Haggard, Jones, Lynch, Mendenall (incomplete due to loss of records).


Records of Nine Mile Primitive Baptist Church, 1844-1957; Minutes of Bethel Association; Minutes of Illinois Association.

Obituary of Elder Josiah Harriss

Paradise Mourns. [Paradise is the named of the beautiful prairie where Elder Harriss lived. - J. V. K.]

On Tuesday, July 20th, [1897], at 10:25 o'clock, p.m., at his own residence, occurred the death of Elder Josiah Harriss, who was born and raised within one and one-four of a mile of his present home. He was born May 26, 1833, and was married to Miss Elizabeth C. Jones, December 9, 1852. To this union were born nine children, seven girls and two boys. Two of the girls have preceded their dear father to that better world. He joined the Primitive Baptist church on Saturday before the third Sunday in February, 1860, and lived a worthy member until on Saturday before the third Sunday in August, 1860, he was liberated by the Nine Mile Primitive Baptist church to preach the unsearchable riches of his dear Saviour. Then on Saturday before the third Sunday in September, 1864, he was ordained to the work of the ministry by a presbytery whose names are as follows: Elders John Gibson, Moses Neal, Elijah T. Webb, and Chester C. Taylor. Has had the constant pastoral care of four churches near thirty years, but today he rests from his labors and his works do follow him. His family mourns the loss of a dear father, his wife the loss of a dear loving husband, the vicinity of a good citizen and neighbour, and last but not least, the churches the loss of an excellent disciplinarian, advisor, and instructor. But will say, dear weeping people, he is today clapping his glad hands in praise of him who suffered, bled and died that poor mortals might have hope of life and immortality beyond the grave before whom the four and twenty elders bowed casting their glittering crowns, saying, "Holy, holy, holy, art thou Lord God Almighty, for thou wast slain and hast redeemed us to God out of every nation, kindred, tongue and people!" Then hold up your drooping heads, a few more stormy blasts, a few more beating rains and we too will be called to meet our reward. About five hours before his death, Elder C. M. Weaver, of Pleasant Hill church, in Williamson county, came, but the fatal work was already done. He was partly conscious, but preached and sung until that welcome applaudet came:

"Come in ye blessed of my father,
Inherit the Kingdom prepared for you."

He was often heard to say that the Scriptures say, "Except a man be born again he cannot see the kingdom of heaven," and often spoke of those blessed assurances and "He that denieth me before men," etc. The deceased's age was 64 years, 1 month and 24 days, and on Wednesday, July 21st, at 2 o'clock, p.m., Elder C. M. Weaver preached a funeral discourse that is seldom if ever excelled by mortal man to the comfort and satisfaction of all present. Before leaving the house Elder Weaver read the fourth chapter of 2nd Corinthians, then sung:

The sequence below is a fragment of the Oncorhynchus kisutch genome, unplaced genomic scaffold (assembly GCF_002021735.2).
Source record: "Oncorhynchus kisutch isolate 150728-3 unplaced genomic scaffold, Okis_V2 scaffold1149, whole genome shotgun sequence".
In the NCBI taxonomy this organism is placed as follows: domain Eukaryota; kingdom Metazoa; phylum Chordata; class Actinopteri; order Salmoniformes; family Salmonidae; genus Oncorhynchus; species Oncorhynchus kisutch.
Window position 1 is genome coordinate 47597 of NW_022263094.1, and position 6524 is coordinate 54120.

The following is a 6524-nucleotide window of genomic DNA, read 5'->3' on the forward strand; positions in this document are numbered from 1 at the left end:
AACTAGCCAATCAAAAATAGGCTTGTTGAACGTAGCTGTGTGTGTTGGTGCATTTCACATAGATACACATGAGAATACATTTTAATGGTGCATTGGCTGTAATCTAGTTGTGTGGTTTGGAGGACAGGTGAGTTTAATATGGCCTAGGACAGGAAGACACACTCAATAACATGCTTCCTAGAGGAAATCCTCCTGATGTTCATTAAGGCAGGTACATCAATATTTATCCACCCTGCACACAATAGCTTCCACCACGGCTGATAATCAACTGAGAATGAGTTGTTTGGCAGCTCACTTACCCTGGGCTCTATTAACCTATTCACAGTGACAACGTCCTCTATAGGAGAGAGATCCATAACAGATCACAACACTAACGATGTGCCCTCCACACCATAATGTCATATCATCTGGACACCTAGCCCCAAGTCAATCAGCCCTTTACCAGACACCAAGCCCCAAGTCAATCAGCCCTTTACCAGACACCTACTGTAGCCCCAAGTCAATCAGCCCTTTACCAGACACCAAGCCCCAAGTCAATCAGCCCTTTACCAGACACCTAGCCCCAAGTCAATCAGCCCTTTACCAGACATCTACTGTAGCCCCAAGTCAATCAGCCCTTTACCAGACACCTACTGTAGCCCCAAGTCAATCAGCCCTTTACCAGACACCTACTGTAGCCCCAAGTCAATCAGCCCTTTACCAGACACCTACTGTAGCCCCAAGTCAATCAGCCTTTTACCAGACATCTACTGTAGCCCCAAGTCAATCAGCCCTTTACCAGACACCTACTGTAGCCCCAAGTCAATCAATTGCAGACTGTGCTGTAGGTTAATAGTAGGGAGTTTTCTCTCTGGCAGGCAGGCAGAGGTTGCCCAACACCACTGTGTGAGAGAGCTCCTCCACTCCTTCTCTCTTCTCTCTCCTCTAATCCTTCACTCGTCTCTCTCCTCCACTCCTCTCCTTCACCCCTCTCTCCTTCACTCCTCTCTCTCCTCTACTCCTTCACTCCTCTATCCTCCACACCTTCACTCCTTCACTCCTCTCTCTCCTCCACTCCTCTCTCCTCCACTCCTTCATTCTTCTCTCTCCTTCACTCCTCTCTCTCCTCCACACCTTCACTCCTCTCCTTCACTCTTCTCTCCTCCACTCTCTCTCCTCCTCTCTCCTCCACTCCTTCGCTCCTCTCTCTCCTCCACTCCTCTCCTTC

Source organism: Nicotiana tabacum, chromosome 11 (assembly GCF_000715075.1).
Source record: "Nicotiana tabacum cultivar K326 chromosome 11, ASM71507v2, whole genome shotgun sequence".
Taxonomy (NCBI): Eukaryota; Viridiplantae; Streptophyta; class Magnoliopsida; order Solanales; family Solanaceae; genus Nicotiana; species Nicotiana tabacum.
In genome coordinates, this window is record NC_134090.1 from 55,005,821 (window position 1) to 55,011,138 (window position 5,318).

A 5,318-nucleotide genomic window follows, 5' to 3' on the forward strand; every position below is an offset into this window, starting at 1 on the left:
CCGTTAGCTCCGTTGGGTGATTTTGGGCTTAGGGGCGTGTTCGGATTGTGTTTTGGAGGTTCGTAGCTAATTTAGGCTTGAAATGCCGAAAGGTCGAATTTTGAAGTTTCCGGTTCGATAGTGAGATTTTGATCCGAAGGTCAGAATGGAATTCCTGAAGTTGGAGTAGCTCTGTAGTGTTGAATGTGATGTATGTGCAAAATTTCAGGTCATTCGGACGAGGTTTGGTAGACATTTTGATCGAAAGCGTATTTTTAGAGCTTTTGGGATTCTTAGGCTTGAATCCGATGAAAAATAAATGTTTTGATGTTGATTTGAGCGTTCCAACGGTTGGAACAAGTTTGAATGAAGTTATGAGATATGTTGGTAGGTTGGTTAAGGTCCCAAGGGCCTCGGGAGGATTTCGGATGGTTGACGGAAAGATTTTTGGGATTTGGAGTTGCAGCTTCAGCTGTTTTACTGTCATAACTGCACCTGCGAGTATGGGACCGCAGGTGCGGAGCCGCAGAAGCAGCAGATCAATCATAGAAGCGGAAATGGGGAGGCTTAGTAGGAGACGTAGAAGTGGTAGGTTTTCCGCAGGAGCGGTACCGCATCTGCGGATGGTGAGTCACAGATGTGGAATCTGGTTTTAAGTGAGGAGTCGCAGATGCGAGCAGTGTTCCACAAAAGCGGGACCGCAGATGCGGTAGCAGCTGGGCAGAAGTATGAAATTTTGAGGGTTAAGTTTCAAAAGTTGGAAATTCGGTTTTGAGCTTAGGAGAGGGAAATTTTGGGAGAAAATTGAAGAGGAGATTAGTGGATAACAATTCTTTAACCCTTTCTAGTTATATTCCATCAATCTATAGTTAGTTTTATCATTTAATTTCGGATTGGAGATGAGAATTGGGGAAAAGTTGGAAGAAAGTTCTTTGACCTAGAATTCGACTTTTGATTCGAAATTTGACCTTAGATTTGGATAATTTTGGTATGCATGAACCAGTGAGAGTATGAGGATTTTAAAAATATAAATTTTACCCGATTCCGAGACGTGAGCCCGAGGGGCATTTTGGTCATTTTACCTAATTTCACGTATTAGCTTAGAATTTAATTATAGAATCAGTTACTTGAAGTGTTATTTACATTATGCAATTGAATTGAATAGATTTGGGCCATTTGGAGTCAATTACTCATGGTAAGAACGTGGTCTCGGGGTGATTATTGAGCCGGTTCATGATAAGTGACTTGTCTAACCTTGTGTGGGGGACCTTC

"How firm a foundation, ye saints of the Lord"

and then offered prayer. Then the corpse was taken to the Primitive Baptist cemtery with a long train of mourning friends and relatives following. The corpse was taken into the church that was crowded beyond its capacity with a large crowd out doors. Elder Weaver proceeded by singing:

"In all my Lord's appointed ways,
My journey I'll pursue"

then offered prayer, then took for his text, Rev. vii. 9, 10, which reads as follows: "After this I beheld, and lo a great multitude which no man could number," etc.


I was filled with deep solemnity this morning to hear of the death of our dear brother, Josiah Harriss. We can deeply sympathize with his bereaved family and sorrowing churches in this their sad loss. I have known Elder Harriss almost all my life in the ministry, and always regarded him as one of my firm friends. He has shown me a great many favors and given me much encouragement in my early ministry. Elder Harriss has been a great servant for the church. He went to them regularly through heat and cold and all kinds of weather, and his churches were very prosperous and attended with good audiences. He will be greatly missed in Southern Illinois. I do pray that the good Lord will raise up another faithful young minister to fill his place, and I will say to his devoted wife and children, while you will see his face on earth no more you have the blessed assurance that you will meet him in heaven. To his churches which are left without a shepherd I would say, "Pray the Lord of the harvest to send forth laborers into his harvest." May the tender mercy of heaven rest upon all of the bereaved relatives and friends.

J. V. K.
(Copied from the "Primitive Baptist," ed. Elder S. F. Cayce, Martin, Tennessee, 1897.)